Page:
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I want to create an object like this:

var servers = 
{
  'local1' :
  {
    name: 'local1',
    ip: '10.10.10.1'
  },
  'local2' :
  {
    name: 'local2',
    ip: '10.10.10.2'
  }
}

This is what I'm doing

$.each( servers, function( key, server )
{
    servers[server.name] = server;
});

Where servers is an array of objects like these:

{
    name: 'local1',
    ip: '10.10.10.1'
}

But the code above does not assign any keys to the object, so the keys default to 0,1,2....

share|improve this question
    
There isn't a hint of JSON there, I've removed the references to it. –  Quentin Jun 8 '11 at 6:16
    
How you init servers? servers=[]? servers={} ? –  lord_t Jun 8 '11 at 6:24
    
servers = {}; –  gAMBOOKa Jun 8 '11 at 6:38
    
servers is not an array. It is an object. You assign objects to properties of this object that have the name server.name. What is actually your problem? What do you want to do? –  Felix Kling Jun 8 '11 at 7:12
    
@gAMBOOKa Why are you using jQuery on the server -.- –  Raynos Jun 8 '11 at 7:17

3 Answers 3

One potential bug I notice is that you're modifying the object that you are iterating over (servers). It might be good to create a new empty object that you modify in the loop.

Also, it'd help if you posted some sample data so we can run your code for ourselves.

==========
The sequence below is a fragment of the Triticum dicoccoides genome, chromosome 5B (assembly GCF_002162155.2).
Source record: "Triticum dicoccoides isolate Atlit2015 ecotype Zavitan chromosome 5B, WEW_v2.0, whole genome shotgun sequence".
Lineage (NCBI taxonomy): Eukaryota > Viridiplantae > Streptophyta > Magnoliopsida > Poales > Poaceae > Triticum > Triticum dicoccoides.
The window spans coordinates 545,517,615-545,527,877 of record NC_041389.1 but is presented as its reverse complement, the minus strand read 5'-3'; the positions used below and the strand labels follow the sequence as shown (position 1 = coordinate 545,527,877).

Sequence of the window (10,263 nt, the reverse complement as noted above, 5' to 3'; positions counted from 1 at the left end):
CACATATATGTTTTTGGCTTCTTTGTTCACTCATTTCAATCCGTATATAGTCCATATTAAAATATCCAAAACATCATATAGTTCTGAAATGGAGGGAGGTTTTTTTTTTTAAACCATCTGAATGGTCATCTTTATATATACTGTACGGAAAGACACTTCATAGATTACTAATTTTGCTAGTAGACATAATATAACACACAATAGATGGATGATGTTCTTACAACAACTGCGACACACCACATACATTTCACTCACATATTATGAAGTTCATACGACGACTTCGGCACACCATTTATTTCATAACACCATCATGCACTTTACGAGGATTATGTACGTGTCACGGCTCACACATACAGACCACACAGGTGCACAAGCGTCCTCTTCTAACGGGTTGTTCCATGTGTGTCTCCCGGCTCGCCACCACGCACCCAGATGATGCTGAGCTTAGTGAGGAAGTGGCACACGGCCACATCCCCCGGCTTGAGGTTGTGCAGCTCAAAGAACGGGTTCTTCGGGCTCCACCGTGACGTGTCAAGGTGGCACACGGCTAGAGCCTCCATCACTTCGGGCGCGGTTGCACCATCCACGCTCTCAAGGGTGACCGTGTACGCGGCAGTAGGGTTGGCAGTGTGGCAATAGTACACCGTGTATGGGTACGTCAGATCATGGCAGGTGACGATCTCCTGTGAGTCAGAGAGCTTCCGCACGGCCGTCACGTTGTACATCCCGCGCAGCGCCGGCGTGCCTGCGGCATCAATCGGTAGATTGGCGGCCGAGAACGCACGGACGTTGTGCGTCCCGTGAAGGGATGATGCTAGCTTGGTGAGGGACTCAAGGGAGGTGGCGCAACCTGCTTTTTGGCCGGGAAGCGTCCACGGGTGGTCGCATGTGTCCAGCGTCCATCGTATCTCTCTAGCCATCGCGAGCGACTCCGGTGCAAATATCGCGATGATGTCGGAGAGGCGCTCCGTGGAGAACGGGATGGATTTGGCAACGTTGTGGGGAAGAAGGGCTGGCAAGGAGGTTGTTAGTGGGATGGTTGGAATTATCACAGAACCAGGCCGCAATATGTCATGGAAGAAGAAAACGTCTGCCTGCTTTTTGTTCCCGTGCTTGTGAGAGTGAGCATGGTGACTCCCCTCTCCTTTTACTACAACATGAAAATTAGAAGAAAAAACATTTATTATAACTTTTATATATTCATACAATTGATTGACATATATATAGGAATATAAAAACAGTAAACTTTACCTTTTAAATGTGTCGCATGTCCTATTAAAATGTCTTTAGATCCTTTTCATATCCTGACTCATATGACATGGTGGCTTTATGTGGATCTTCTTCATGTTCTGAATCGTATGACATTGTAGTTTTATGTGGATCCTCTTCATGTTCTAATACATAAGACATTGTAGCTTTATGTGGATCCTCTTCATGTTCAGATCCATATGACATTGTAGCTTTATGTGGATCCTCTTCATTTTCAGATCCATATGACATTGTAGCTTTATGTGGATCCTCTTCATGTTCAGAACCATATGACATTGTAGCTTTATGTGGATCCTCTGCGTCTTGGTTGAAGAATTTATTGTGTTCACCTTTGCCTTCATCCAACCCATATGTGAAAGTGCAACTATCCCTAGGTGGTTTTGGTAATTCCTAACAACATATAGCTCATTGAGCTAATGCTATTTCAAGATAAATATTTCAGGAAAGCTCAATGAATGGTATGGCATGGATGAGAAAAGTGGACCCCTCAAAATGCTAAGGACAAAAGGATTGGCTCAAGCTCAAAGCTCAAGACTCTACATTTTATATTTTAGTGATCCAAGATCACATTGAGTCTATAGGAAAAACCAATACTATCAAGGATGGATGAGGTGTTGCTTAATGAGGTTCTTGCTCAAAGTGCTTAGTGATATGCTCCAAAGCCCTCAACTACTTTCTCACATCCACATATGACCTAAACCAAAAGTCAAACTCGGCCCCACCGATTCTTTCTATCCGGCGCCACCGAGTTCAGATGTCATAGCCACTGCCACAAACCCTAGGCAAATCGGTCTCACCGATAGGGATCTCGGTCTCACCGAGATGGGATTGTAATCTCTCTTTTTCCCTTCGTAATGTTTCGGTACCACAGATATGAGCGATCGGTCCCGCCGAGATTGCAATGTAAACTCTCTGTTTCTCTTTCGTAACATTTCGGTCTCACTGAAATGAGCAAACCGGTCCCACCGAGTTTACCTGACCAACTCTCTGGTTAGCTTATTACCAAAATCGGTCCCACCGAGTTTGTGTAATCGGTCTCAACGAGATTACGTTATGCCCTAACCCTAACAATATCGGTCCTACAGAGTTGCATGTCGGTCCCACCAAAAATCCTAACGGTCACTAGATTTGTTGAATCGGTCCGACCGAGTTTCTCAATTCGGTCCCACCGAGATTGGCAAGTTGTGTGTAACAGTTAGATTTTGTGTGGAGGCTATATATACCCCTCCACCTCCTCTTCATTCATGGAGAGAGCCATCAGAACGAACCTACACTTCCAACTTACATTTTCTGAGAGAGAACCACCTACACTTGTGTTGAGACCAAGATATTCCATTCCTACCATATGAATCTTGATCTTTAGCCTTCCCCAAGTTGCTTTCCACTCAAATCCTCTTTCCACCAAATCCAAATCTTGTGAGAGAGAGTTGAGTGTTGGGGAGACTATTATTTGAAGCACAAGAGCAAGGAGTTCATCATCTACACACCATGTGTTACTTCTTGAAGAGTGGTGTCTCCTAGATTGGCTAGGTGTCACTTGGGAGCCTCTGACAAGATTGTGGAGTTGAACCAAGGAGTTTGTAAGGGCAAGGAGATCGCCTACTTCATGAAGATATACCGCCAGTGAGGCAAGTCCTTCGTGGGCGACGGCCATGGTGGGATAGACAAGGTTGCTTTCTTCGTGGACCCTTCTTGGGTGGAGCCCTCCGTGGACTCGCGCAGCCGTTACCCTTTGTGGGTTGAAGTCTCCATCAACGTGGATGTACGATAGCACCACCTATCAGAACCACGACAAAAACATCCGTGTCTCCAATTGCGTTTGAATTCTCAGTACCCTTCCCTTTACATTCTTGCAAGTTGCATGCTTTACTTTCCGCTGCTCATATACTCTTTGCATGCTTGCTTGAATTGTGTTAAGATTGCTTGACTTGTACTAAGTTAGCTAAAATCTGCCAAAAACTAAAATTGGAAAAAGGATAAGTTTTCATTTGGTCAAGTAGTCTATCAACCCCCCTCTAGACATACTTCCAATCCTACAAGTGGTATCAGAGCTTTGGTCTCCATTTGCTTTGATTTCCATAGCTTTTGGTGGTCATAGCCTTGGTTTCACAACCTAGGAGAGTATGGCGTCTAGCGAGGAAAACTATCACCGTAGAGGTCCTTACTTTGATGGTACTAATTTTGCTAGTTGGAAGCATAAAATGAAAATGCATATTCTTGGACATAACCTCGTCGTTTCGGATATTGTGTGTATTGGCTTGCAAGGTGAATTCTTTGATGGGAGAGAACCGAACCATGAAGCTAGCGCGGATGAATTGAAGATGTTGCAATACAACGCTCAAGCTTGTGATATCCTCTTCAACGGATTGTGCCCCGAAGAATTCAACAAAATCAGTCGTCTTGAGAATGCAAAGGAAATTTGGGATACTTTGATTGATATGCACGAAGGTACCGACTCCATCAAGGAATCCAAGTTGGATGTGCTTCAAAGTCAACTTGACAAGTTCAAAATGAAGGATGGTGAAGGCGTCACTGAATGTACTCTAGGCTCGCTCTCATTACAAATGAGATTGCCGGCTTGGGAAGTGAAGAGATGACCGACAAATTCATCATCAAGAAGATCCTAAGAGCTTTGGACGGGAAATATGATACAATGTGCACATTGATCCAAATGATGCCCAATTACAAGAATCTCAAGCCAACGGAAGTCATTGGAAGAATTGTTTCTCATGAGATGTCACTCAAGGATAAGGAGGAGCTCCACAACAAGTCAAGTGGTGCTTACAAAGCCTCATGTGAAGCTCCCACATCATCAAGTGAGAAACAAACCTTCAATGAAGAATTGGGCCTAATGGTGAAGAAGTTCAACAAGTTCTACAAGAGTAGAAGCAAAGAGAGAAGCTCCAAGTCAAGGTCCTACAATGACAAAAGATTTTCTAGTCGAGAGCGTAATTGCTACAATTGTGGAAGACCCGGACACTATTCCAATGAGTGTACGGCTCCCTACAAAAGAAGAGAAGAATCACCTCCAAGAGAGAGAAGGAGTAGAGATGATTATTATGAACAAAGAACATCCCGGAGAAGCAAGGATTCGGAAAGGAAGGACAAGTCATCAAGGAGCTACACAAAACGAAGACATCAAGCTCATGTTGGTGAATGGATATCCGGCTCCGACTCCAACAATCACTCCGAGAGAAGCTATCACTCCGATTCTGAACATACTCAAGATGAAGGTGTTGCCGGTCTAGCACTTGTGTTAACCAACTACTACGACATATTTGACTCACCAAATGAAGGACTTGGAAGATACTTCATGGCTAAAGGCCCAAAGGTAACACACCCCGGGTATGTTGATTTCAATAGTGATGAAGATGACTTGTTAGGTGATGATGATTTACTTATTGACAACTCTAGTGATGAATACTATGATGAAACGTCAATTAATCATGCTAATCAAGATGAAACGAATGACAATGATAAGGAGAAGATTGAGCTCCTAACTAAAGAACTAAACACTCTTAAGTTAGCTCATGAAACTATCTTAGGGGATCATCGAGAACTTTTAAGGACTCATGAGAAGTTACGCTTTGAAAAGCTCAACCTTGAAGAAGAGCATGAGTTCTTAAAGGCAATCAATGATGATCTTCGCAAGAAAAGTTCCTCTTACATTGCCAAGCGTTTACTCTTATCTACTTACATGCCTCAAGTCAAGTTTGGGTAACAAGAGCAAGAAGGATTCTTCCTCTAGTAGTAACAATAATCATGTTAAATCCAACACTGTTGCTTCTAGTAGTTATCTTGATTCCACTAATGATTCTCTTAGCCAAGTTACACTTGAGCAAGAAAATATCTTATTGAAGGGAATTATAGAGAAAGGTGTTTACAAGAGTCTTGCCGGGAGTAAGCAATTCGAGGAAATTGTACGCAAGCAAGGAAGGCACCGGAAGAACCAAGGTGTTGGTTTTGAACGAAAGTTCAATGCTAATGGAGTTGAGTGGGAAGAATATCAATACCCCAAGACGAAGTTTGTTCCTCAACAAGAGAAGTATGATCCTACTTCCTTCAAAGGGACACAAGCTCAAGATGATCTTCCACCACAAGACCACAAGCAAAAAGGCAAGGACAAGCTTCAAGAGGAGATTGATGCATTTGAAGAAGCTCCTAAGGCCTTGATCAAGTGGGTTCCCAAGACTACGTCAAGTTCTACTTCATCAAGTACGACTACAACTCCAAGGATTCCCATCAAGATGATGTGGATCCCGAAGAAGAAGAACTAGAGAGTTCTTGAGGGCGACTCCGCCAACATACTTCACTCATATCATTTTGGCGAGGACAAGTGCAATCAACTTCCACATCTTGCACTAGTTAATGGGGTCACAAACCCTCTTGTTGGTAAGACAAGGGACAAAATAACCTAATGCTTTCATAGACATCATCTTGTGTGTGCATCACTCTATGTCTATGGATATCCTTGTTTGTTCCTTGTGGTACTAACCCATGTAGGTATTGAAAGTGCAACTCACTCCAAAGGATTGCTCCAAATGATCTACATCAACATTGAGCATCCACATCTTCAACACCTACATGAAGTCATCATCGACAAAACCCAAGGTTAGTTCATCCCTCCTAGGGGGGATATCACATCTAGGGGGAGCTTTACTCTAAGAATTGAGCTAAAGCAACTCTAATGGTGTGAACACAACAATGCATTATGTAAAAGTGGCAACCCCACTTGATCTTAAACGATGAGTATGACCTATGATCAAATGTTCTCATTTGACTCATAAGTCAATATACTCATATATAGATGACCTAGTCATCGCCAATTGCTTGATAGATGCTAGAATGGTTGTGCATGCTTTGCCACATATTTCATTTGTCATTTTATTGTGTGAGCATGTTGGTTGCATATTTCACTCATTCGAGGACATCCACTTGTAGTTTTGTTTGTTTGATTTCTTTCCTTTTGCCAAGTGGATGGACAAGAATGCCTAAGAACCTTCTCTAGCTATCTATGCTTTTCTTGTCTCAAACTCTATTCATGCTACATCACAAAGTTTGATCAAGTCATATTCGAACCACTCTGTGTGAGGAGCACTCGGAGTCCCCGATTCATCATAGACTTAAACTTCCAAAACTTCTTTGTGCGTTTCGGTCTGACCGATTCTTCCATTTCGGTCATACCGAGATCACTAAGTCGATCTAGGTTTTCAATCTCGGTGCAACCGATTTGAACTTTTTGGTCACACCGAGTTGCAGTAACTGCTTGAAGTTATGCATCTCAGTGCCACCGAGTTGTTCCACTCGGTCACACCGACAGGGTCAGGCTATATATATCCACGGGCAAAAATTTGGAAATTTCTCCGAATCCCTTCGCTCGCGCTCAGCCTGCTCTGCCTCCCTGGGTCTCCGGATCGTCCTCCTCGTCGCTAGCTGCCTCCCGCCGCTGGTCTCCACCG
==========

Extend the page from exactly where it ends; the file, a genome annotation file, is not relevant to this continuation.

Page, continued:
Finally, you could try inserting a debugger keyword in there and stepping through the code.

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In Chrome if You run this:

a = [];
b = {n:"c",i:"1.2.3.4"};
a[b.n] = b;
alert (a["c"].i);
alert (a.c.i);

You will got the "1.2.3.4" string as expected. But if you change the example as:

a = {};
b = {n:"c",i:"1.2.3.4"};
a[b.n] = b;
alert (a.c.i);

You will get the same "1.2.3.4" again :). So the answer is: your code assigns the properties to the objects as you asked. The only difference is that in the first example you used the array as object, and in second the simple object.

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AFAIK [] in javascript is used to index arrays, while to access object properties you have to use dot notation. So your code should be:

$.each( servers, function( key, server )
{
    var name = server.name;
    eval("servers." + name + "  = server");
});

Please try it out since I don't test it.

share|improve this answer
1  
This is untrue. You can and typically should use dot notation to access properties of an object. In fact, under the hood, a JavaScript array is an object with keys 0, 1, 2, ... –  Geoff Jun 8 '11 at 6:20
    
Not true. The ecmascript spec says that dot and square bracket notation are equivalent. –  joekarl Jun 8 '11 at 6:21
2  
Eval is evil, don't use it! –  lord_t Jun 8 '11 at 6:22

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